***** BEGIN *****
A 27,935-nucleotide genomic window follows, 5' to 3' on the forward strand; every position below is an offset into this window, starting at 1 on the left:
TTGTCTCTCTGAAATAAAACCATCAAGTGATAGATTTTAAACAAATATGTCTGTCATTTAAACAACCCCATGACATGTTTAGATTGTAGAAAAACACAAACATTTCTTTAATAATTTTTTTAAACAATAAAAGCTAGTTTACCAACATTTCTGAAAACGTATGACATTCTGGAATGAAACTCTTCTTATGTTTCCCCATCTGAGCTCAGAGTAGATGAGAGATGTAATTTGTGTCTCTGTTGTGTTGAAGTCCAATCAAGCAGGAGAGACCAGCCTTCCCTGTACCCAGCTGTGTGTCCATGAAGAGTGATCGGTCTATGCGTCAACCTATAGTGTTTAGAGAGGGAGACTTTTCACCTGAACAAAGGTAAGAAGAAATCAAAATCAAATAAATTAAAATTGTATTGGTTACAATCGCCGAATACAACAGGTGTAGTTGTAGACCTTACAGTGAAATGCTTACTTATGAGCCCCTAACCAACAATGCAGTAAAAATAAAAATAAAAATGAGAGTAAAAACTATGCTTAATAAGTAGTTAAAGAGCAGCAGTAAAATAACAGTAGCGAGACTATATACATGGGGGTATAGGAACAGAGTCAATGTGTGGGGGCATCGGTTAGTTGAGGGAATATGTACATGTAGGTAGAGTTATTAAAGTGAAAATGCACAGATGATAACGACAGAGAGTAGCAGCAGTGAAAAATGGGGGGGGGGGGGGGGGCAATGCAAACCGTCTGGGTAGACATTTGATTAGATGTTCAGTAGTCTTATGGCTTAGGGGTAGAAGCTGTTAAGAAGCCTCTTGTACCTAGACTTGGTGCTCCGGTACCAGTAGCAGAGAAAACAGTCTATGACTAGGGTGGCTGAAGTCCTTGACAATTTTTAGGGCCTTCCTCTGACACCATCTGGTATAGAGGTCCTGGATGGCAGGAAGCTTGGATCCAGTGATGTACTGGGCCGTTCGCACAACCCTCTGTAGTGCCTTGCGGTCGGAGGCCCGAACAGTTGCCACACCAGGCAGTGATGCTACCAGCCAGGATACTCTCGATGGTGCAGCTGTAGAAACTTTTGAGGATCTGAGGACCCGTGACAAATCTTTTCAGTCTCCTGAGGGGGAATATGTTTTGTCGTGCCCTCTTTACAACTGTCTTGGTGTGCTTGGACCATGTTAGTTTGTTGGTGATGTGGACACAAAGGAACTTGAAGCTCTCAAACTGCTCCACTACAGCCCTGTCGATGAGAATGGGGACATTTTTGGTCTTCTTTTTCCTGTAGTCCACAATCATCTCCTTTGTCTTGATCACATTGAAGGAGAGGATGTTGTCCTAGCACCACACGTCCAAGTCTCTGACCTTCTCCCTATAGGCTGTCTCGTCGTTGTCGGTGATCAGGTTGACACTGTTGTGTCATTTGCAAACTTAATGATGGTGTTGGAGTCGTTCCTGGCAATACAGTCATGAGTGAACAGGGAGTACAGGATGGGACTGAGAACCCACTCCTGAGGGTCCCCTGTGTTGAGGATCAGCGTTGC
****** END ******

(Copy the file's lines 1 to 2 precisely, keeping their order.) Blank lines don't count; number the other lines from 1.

A 27,935-nucleotide genomic window follows, 5' to 3' on the forward strand; every position below is an offset into this window, starting at 1 on the left:
TTGTCTCTCTGAAATAAAACCATCAAGTGATAGATTTTAAACAAATATGTCTGTCATTTAAACAACCCCATGACATGTTTAGATTGTAGAAAAACACAAACATTTCTTTAATAATTTTTTTAAACAATAAAAGCTAGTTTACCAACATTTCTGAAAACGTATGACATTCTGGAATGAAACTCTTCTTATGTTTCCCCATCTGAGCTCAGAGTAGATGAGAGATGTAATTTGTGTCTCTGTTGTGTTGAAGTCCAATCAAGCAGGAGAGACCAGCCTTCCCTGTACCCAGCTGTGTGTCCATGAAGAGTGATCGGTCTATGCGTCAACCTATAGTGTTTAGAGAGGGAGACTTTTCACCTGAACAAAGGTAAGAAGAAATCAAAATCAAATAAATTAAAATTGTATTGGTTACAATCGCCGAATACAACAGGTGTAGTTGTAGACCTTACAGTGAAATGCTTACTTATGAGCCCCTAACCAACAATGCAGTAAAAATAAAAATAAAAATGAGAGTAAAAACTATGCTTAATAAGTAGTTAAAGAGCAGCAGTAAAATAACAGTAGCGAGACTATATACATGGGGGTATAGGAACAGAGTCAATGTGTGGGGGCATCGGTTAGTTGAGGGAATATGTACATGTAGGTAGAGTTATTAAAGTGAAAATGCACAGATGATAACGACAGAGAGTAGCAGCAGTGAAAAATGGGGGGGGGGGGGGGGGCAATGCAAACCGTCTGGGTAGACATTTGATTAGATGTTCAGTAGTCTTATGGCTTAGGGGTAGAAGCTGTTAAGAAGCCTCTTGTACCTAGACTTGGTGCTCCGGTACCAGTAGCAGAGAAAACAGTCTATGACTAGGGTGGCTGAAGTCCTTGACAATTTTTAGGGCCTTCCTCTGACACCATCTGGTATAGAGGTCCTGGATGGCAGGAAGCTTGGATCCAGTGATGTACTGGGCCGTTCGCACAACCCTCTGTAGTGCCTTGCGGTCGGAGGCCCGAACAGTTGCCACACCAGGCAGTGATGCTACCAGCCAGGATACTCTCGATGGTGCAGCTGTAGAAACTTTTGAGGATCTGAGGACCCGTGACAAATCTTTTCAGTCTCCTGAGGGGGAATATGTTTTGTCGTGCCCTCTTTACAACTGTCTTGGTGTGCTTGGACCATGTTAGTTTGTTGGTGATGTGGACACAAAGGAACTTGAAGCTCTCAAACTGCTCCACTACAGCCCTGTCGATGAGAATGGGGACATTTTTGGTCTTCTTTTTCCTGTAGTCCACAATCATCTCCTTTGTCTTGATCACATTGAAGGAGAGGATGTTGTCCTAGCACCACACGTCCAAGTCTCTGACCTTCTCCCTATAGGCTGTCTCGTCGTTGTCGGTGATCAGGTTGACACTGTTGTGTCATTTGCAAACTTAATGATGGTGTTGGAGTCGTTCCTGGCAATACAGTCATGAGTGAACAGGGAGTACAGGATGGGACTGAGAACCCACTCCTGAGGGTCCCCTGTGTTGAGGATCAGCGTTGC